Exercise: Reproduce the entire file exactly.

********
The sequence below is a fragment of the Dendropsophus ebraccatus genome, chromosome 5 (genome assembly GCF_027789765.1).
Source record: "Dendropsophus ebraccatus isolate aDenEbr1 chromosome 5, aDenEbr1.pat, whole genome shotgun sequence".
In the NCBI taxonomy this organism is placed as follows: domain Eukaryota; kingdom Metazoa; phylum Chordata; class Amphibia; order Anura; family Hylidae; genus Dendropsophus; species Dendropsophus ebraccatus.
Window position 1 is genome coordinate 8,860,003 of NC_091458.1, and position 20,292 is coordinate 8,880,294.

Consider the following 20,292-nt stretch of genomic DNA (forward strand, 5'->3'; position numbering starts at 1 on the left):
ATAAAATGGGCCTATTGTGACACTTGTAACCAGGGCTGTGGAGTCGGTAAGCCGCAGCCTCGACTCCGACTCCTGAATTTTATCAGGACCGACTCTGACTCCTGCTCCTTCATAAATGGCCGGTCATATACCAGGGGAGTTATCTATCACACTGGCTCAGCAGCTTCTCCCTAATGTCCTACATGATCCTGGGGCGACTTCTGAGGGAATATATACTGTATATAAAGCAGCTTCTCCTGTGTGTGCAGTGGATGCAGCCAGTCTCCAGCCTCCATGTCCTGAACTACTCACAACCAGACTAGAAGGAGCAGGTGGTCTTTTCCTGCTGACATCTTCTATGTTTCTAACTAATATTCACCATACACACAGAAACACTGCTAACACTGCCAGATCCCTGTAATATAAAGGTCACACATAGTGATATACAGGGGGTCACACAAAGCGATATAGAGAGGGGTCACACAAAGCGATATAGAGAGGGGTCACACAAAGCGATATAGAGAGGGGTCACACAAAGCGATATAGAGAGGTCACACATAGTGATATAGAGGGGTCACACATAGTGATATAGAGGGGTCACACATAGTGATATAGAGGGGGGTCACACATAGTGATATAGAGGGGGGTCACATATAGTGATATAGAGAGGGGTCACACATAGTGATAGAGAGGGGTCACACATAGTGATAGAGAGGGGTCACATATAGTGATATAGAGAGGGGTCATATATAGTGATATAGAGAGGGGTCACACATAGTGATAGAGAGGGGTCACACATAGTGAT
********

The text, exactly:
The sequence below is a fragment of the Dendropsophus ebraccatus genome, chromosome 5 (genome assembly GCF_027789765.1).
Source record: "Dendropsophus ebraccatus isolate aDenEbr1 chromosome 5, aDenEbr1.pat, whole genome shotgun sequence".
In the NCBI taxonomy this organism is placed as follows: domain Eukaryota; kingdom Metazoa; phylum Chordata; class Amphibia; order Anura; family Hylidae; genus Dendropsophus; species Dendropsophus ebraccatus.
Window position 1 is genome coordinate 8,860,003 of NC_091458.1, and position 20,292 is coordinate 8,880,294.

Consider the following 20,292-nt stretch of genomic DNA (forward strand, 5'->3'; position numbering starts at 1 on the left):
ATAAAATGGGCCTATTGTGACACTTGTAACCAGGGCTGTGGAGTCGGTAAGCCGCAGCCTCGACTCCGACTCCTGAATTTTATCAGGACCGACTCTGACTCCTGCTCCTTCATAAATGGCCGGTCATATACCAGGGGAGTTATCTATCACACTGGCTCAGCAGCTTCTCCCTAATGTCCTACATGATCCTGGGGCGACTTCTGAGGGAATATATACTGTATATAAAGCAGCTTCTCCTGTGTGTGCAGTGGATGCAGCCAGTCTCCAGCCTCCATGTCCTGAACTACTCACAACCAGACTAGAAGGAGCAGGTGGTCTTTTCCTGCTGACATCTTCTATGTTTCTAACTAATATTCACCATACACACAGAAACACTGCTAACACTGCCAGATCCCTGTAATATAAAGGTCACACATAGTGATATACAGGGGGTCACACAAAGCGATATAGAGAGGGGTCACACAAAGCGATATAGAGAGGGGTCACACAAAGCGATATAGAGAGGGGTCACACAAAGCGATATAGAGAGGTCACACATAGTGATATAGAGGGGTCACACATAGTGATATAGAGGGGTCACACATAGTGATATAGAGGGGGGTCACACATAGTGATATAGAGGGGGGTCACATATAGTGATATAGAGAGGGGTCACACATAGTGATAGAGAGGGGTCACACATAGTGATAGAGAGGGGTCACATATAGTGATATAGAGAGGGGTCATATATAGTGATATAGAGAGGGGTCACACATAGTGATAGAGAGGGGTCACACATAGTGAT